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addition to felicity of treatment, its subject is in every respect a happy one, and helps to "paint" this our bower of "poetry with delight." Melancholy, it is true, will "break in" when the reader thinks of the early death of such a writer; but it is one of the benevolent provisions of nature, that all good things tend to pleasure in the recollection; when the bitterness of their loss 's past, their own sweetness embalms them.

A thing of beauty is a joy for ever.

While writing this paragraph, a hand-organ out-of-doors has been playing one of the mournfullest and loveliest of the airs of Bellini-another genius who died young. The sound of music always gives a feeling either of triumph or tenderness to the state of mind in which it is heard: in this instance it seemed like one departed spirit come to bear testimony of another, and to say how true indeed may be the union of sorrowful and sweet recollections.

Keats knew the youthful faults of his poetry as well as any man, as the reader may see by the preface to Endymion, and its touching though manly acknowledgment of them to critical candor. I have this moment read it again, after a lapse of years, and have been astonished to think how anybody could answer such an appeal to the mercy of strength, with the cruelty of weakness. All the good for which Mr. Gifford pretended to be zealous, he might have effected with pain to no one, and glory to himself; and therefore all the evil he mixed with it was of his own making. But the secret at the bottom of such unprovoked censure is exasperated inferiority. Young poets, upon the whole,—at least very young poets,—had better not publish at all. They are pretty sure to have faults; and jealousy and envy are sure to find them out, and wreak upon them their own disappointments. The critic is often an unsuccessful author, almost always an inferior one to a man of genius, and possesses his sensibility neither to beauty nor to pain. If he does, if by any chance he is a man of genius himself (and such things have been), sure and certain will be his regret, some day, for having given pains which he might have turned into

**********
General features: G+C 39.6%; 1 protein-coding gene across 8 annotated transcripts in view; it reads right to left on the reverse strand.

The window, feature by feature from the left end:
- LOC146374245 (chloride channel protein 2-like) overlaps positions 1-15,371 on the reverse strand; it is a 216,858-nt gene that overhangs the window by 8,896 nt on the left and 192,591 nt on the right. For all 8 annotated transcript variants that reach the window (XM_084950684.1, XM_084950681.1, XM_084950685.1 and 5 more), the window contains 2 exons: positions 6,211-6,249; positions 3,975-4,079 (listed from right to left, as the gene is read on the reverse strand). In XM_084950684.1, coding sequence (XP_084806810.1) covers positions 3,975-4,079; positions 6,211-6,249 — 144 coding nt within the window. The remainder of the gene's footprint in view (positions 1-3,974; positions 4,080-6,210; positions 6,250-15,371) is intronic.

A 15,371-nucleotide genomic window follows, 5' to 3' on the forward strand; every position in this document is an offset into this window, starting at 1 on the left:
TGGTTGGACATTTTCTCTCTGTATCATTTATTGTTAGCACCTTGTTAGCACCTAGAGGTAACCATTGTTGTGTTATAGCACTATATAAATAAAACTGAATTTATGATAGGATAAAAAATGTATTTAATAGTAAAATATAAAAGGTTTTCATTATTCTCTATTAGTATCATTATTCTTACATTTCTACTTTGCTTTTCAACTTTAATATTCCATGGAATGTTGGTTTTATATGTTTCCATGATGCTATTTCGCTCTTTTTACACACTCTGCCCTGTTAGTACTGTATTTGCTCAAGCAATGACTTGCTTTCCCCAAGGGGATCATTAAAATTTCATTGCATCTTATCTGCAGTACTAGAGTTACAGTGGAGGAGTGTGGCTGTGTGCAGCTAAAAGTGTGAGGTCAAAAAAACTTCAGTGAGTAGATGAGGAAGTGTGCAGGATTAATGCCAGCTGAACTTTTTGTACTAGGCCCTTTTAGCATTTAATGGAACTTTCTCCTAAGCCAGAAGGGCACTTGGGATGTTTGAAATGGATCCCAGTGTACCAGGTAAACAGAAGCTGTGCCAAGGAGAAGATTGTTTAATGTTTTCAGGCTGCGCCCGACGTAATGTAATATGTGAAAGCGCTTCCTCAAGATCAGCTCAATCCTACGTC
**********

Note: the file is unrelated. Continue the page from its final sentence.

noble pleasures; and nothing will console him but that very charity towards himself, the grace of which can only be secured to us by our having denied it to no one.

Let the student of poetry observe, that in all the luxury of the Eve of Saint Agnes there is nothing of the conventional craft of artificial writers; no heaping up of words or similes for their own sakes or the rhyme's sake; no gaudy common-places; no borrowed airs of earnestness; no tricks of inversion; no substitution of reading or of ingenious thoughts for feeling or spontaneity; no irrelevancy or unfitness of any sort. All flows out of sincerity and passion. The writer is as much in love with the heroine as his hero is; his description of the painted window, however gorgeous, has not an untrue or superfluous word; and the only speck of a fault in the whole poem arises from an excess of emotion.





St. Agnes' Eve-Ah! bitter chill it was:
The owl, for all his feathers, was a-cold ;2
The hare limp'd trembling through the frozen grass,
And silent was the flock in woolly fold;

Numb were the beadsman's fingers while he told
His rosary, and while his frosted breath,

Like pious incense from a censer old,
Seem'd taking flight for heaven without a death
Past the sweet Virgin's picture, while his prayer he saith.3


His prayer he saith, this patient, holy man,

Then takes his lamp, and riseth from his knees,
And back returneth, meagre, barefoot, wan,
Along the chapel aisle by slow degrees:

The sculptur'd dead on each side seem'd to freeze,
Imprison'd in black, purgatorial rails:
Knights, ladies, praying in dumb orat❜ries,
He passeth by; and his weak spirit fails

To think how they may ache in icy hoods and mails 4